And here, of course, a great deal depends on the akeres habayis [the foundation of the home, i.e., the woman], in whose hands G-d has entrusted the major responsibilities for the character and actual conduct of the home, such as kashrus, Shabbat observance, taharas hamishpacha [laws of purity of Jewish family life], raising the children, and so forth.
This in no way diminishes the husband's full share of responsibility in this Divinely-blessed partnership, and they must consistently encourage each other to upgrade all things of goodness and holiness, Torah and mitzvos; but there is no getting away from the fact that it is the young wife and mother who bears the noble calling of akeres habayis.
It is also self-evident that together with the G-d-given task comes the G-d-given capacity to carry it out to perfection. Thus it is basically a matter of one's own will and determination.
It should be noted, in conclusion, that there is no greater emphasis on the historic role of the Jewish life than in the events that brought about the Miracle of Purim, as related in the Megila - which is named not after Mordechai, nor Mordechai and Esther jointly, but solely after Esther - Megilas Esther!
Wishing you, in the midst of all our people, in the words of the Megila, "Light, joy, gladness, and honor," in the fullest sense of these terms, including their inner meaning, "Light - this is Torah," etc..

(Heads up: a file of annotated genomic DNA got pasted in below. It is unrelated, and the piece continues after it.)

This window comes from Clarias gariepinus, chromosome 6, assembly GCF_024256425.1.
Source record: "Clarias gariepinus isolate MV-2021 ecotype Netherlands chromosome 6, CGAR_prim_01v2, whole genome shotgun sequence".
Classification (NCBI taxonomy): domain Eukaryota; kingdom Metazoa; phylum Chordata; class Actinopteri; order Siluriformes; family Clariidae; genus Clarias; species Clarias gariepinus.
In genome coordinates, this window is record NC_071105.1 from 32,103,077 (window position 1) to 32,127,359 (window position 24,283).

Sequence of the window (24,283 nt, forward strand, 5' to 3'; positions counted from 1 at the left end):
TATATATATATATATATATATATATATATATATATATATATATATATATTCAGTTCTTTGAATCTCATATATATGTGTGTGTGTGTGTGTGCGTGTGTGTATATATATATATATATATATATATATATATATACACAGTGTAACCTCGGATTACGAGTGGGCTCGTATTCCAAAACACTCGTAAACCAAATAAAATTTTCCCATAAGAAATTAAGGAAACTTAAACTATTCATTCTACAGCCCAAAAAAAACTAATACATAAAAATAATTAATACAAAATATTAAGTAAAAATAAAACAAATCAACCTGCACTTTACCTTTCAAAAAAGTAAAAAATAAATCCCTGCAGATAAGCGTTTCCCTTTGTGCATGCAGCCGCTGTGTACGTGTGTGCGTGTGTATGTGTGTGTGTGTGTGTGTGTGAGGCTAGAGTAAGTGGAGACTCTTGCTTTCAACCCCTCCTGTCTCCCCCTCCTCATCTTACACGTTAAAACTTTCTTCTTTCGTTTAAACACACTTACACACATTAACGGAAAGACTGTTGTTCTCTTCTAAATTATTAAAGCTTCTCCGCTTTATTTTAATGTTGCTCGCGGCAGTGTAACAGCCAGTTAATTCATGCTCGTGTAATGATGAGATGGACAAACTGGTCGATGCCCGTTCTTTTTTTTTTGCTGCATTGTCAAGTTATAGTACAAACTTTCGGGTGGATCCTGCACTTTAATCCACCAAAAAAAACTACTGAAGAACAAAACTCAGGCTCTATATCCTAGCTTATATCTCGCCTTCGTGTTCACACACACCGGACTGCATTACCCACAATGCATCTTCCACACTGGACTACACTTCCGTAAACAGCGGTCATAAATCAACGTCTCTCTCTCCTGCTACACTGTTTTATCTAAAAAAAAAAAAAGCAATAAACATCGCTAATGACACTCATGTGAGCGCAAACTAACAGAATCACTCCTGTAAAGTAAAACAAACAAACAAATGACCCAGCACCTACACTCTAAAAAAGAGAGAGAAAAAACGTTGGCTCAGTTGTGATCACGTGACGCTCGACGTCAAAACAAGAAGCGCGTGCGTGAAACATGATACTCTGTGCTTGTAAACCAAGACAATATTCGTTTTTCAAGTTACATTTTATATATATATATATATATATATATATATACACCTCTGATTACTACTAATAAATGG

MORDECHAI according to the Talmud means "pure myrrh" ("mara dachia" in Aramaic). Mordechai was a member of the Men of the Great Assembly and leader of Persian Jewry during the time of the Purim story. He became advisor to the king at Esther's recommendation.
ESTHER in Persian means, "star." In Hebrew, it is related to the word meaning "hidden." Queen Esther was the heroine of the Purim story. She and Mordechai recorded the events in the Megila (scroll) named for her. Esther's Hebrew name was HADASSA which means "myrtle."
Rabbi Shmuel M. Butman
Over 2,000 years ago in ancient Persia, the wicked Haman schemed to destroy the Jewish People. But through a sequence of events that were seemingly "natural" though in reality actually quite miraculous, involving Mordechai and Queen Esther, the tables were turned; Haman and his henchmen were hanged on the gallows, instead.
Haman, in those days, did not need to resort to newfangled inventions in his attempt at the first "Final Solution." With the mere signing of a royal proclamation giving him the power to do as he pleased, our fate as a people seemed to be sealed.